Thursday, 28 April 2016

Heroes and Villains; the Oppressors and the Oppressed

I’m not sure when it happened – perhaps during the Enlightenment or the French Revolution or at the time of Marx and Engels – but, at some point, a narrative began to be imposed on history. Rather than seeing it as an endless muddle (sometimes very good, sometimes very bad) history became a story with a beginning and an end and that end was to be a happy one, if only those who stood in the way of progress would move aside. Those who stood in the way, of course, became the villains. There are many provenances and models for this kind of thinking. First of all there was a Christian eschatology that foresaw the end of time, then there was the 'Whig interpretation of history' that saw the world approaching a zenith of liberal enlightenment, and finally, the Marxist-Leninist narrative that saw history coming to a happy end for the workers. These narratives tended to see history as being composed of the saved and the damned, the oppressors and the oppressed,the reformers and the conservatives, the workers and the bosses - in other words, the heroes and the villains. In this sense politics by numbers or binary politics were born. You were either part of the solution or you were part of the problem. In spite of this, of course, we had the Reign of Terror, the absence to date of the Last Judgement and, in the case of Marx and Engels, a culmination, not in a happy ending, but in Joseph Stalin, Mao Tze Dung and Pol Pot.

Hannah Arendt, after the Second World War spoke of the ‘banality of evil’, recognizing that the nice Mozart-loving Nazi next door or, to bring it up to date, the urbane and plausible paedophile working in the school down the road, were not that far away from all of us. For all of us contain the seeds of evil and those seeds are mixed in with much which is good. Because of this, in the European centuries that preceded those that I have cited above, the tempering dictum came from the New Testament – “Judge not lest ye be judged”. Largely - of course there are always exceptions when civilisation falters - this, and the legal systems that are based on it, curtailed the excesses of the lynch mobs.

In modern times such checks and balances seem to be going by the wayside and, in the public forum, especially, the manichean or black and white mindset prevails more and more. We now, in many spheres, give ourselves permission to see in binary. We now happily brand those who have failed in some wise, or those whom we oppose, as the blackest-hearted villains whilst cheerfully taking it for granted that we are the whitest and most noble crusaders for the good. We, thus, conveniently array ourselves in pristine moral clothing.

What does this mean in practice? It means that when an institution fails in some way it is pilloried. Its agents become villains of the darkest hue and it is obliged to fall in step with the choreography of public apology, promises to ‘learn from mistakes and to put strategies in place’ that, it is assumed, will lead to the sunny uplands of perfection (attainable in a Northern town near you in the near future). Of course, no one believes this and the fallacy is swiftly proved by the next and inevitable debacle.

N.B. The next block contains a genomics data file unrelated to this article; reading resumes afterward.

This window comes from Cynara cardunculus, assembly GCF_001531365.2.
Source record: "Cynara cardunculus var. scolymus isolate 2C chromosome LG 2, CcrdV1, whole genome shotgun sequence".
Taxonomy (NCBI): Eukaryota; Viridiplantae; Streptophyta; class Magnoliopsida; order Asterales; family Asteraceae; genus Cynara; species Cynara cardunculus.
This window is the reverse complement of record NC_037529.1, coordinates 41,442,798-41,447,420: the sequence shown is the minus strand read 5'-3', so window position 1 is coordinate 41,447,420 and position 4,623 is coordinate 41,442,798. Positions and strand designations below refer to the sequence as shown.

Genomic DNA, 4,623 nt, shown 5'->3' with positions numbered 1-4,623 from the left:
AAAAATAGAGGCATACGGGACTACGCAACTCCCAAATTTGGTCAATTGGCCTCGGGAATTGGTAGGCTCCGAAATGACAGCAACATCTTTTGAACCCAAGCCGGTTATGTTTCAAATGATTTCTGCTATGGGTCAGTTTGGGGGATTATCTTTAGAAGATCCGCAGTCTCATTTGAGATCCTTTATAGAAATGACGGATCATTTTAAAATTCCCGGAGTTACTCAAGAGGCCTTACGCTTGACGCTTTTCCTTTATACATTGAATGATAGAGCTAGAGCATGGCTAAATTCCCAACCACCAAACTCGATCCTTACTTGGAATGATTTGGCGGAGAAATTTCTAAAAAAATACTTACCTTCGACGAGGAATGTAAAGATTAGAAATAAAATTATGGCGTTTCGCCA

We have now seen this repeatedly, especially with our Police Forces. The Police are burdened, by definition, with taking executive action in the muddle of history and, of course, they often get it wrong and, of course, they often behave very badly in trying to avoid exculpation. In modern times the result is that they become out and out villains. This is the opposite, of course, of what they are supposed to be. It is the binary approach that forces them into this role because the binary approach cannot cope with shades of right and wrong; with nuance. The Police aren’t perfect so they must be sooty black. We fail to notice that the Police are us, and that, if we continue to treat them this way, no one will want to be a Policeman or woman. Perhaps we comfort ourselves with the belief that this is not important believing that having effective forces of law and order in place is of little importance?

This translates also to governmental politics. I don’t particularly hold a candle for our current government. They are clearly bumbling, venal and often incompetent. But to read the vituperation with which the left-wing opposition (perhaps because the current opposition is close to the hard-left) defines them you might be forgiven for thinking you were living under the most evil of totalitarian regimes and forget altogether your gratitude that we live in fairly moderate and reasonable times – the best, perhaps, that us humans have a right to expect given our shabby natures.

Of course, binary politics has its attractions. It simplifies things and makes our lives as easy as painting by numbers. Adolescents, as they first come alongside the political world find this sort of thing attractive (for adolescents like to be heroes) and this is evidenced by the dreadful politics taking place in our universities. This approach stumbles, of course when things get more complicated, when, for example we notice that those we have elevated to the ranks of the oppressed and whose cause we champion so admirably and so boldly, show themselves also to be oppressors. The binary laptop simply fails to compute when it is discovered that oppressed muslims have been oppressing women in egregious ways for example. The coding fails. At this point we are forced away from a binary processing model and back on a more human, more subtle, perhaps more intelligent approach to the world we live in.

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